Of all the gobby rubbish spoken by the contestants on The Apprentice this year, most outstanding was Stuart Baggs’s claim to Alan Sugar that, “I’m not a one-trick pony. I’m not a 10-trick pony. I’ve got a whole field of ponies”. If I were Sugar, I would pay Baggs a salary just to offer visitors similar gnomic gems as they wait in the lobby.
The winner, Stella English, was also capable of blathering clichés about passion and commitment, just in a less entertaining way. After she won, though, Stella admitted that her drive to succeed wasn’t only because “everything I want, I get” (as she’d said, somewhat unpleasantly, in the boardroom) but also because she wanted to provide for her two young children. With an improved six-figure salary now in her pocket, “hopefully they will have a much more settled life”. Even Lord Sugar, who doesn’t strike me as a feminist, acknowledged that Stella’s dedication to supporting her family was a sign of grit, rather than a reason to reach for the firing finger.
If you believe that women are capable of both having a career and raising children, you had about 10 minutes on Sunday night to enjoy the moment of sanity. Then along came Catherine Hakim, a sociologist from the London School of Economics, with a big bucket of slurry to promote her new study on women and work.
Hakim’s paper, as it was widely reported, concludes that government shouldn’t bother trying to close the gender pay gap in Britain, because the difference in income is simply a result of women’s lifestyle choices. With less commitment to the workplace than men, less hunger to work full time, and less desire for financial independence than the evil feminists would have us believe, women actually earn 17 per cent less than men because they want to.
That’s cleared that up, then.
The topic of why the gap persists, and how it can be addressed, is a fascinating and complex one. What’s frustrating is that Hakim does indeed make some conclusions that bear repeating: it’s true, for instance, that the price for success at the top for either sex is long hours and total dedication to the job. No public policy can change that. Every hard-working mother like Stella English will feel guilty, and tired – but who’s to say she’s wrong to try? Hakim’s hokum even extends to describing the children of such women as “nominal families”.
And to argue, as she does, against the introduction of more family-friendly working arrangements to the antediluvian British workplace is simply mean-spirited, Daily Mail-courting controversialism. Or, to adapt a Baggsism, it’s not just pony, it’s a field of ponies.
I’m dreaming of a sludge-free Christmas
It’s here today, but will it be gone tomorrow – and more crucially, gone on Saturday? Yes, yes, I know it’s causing Chaos and Treacherousness and Nightmares around the country (somebody fling the newsreaders a Thesaurus, please), and it could yet hinder my own reasonably short train journey home on Christmas Eve. But still, I notice that a knot of childish hope and enthusiasm forms in my stomach every time I think of it. This year could be a White Christmas!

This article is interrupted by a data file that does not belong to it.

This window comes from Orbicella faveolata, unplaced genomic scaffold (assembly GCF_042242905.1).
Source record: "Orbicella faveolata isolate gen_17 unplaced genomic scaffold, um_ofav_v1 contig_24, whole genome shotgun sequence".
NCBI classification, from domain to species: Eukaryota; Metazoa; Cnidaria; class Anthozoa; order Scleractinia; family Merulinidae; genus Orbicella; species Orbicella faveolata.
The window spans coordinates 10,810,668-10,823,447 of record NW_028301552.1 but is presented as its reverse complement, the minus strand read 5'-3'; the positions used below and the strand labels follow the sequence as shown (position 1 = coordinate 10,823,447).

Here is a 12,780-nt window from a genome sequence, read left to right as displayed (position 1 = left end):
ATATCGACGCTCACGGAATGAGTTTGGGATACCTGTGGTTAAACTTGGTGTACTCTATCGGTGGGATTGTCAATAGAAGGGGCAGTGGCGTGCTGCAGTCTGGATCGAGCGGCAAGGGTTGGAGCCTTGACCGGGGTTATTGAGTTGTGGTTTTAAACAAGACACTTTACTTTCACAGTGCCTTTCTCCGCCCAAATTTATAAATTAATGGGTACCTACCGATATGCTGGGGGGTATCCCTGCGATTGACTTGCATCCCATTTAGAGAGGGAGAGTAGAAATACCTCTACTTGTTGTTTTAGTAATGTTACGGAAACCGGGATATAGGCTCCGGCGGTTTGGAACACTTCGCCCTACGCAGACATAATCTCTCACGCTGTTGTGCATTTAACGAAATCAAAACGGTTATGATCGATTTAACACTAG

Why does the notion of snow falling on 25 December – or even better, starting the night before – have such power in our popular culture? Until the mid-19th century, long, hard, frozen winters in Britain were far more common, yet somehow the inherited traditions of the Victorian Christmas have included snow falling outside the window just as the children hang up their stockings.
As with much of our shared imaginations, the influence of Hollywood can’t be overstated. Not just Bing Crosby in 1954’s White Christmas, but endless movies, from Trading Places to It’s a Wonderful Life, have ensured that, even when there aren’t flakes outside, its all over the Christmas TV schedules, not to mention our Christmas cards and wrapping paper. No nativity play is complete without a roof-insulation of cotton wool “snow”, despite the unlikely occurrence of a flurries in Bethlehem (current temperature, 22c).
I think we return to the fantasy of a White Christmas because it seems to make the day more special, and separates it even further from the drizzle and partly-cloudiness of real life. But will it feel quite as dazzling on Saturday if we wake up not to fresh-fallen snow but six centimetres of grey slush?
A dazzling editor’s reign comes to an end
I’d seen her at dozens of fashion shows, but it was only when I stood behind her in a queue in a shop in New York that I heard her marvelously breathy, squeaky French accent. Carine Roitfeld, who has just announced her exit after a decade in the top job at Paris Vogue, was my favourite Vogue editor. Her appearance gave no hint that she possessed that tiny little voice.
Always towering in borderline vulgar platform sandals, her brown, bony, bare legs were naked in every weather. An enormous cloud of real fur or feathers often covered her top half, giving her the silhouette of an atomic mushroom cloud. Her face was fearsome, strongly androgynous with eyes like a creature who shouldn’t go out in daylight.
Her magazine was pretty fierce too: the intimidating, sexually voracious older cousin of ditzy, uptight US Vogue and earnest posh girl British Vogue, it was a must-read for art-directors, designers and photographers.
I couldn’t decipher the articles, but no matter (I think they said little more than “Coat by Louis Vuitton, €8,000”). Rumour has it that Roitfeld is off to work with her friend, the designer Tom Ford. Sadly, it won’t be a speaking role.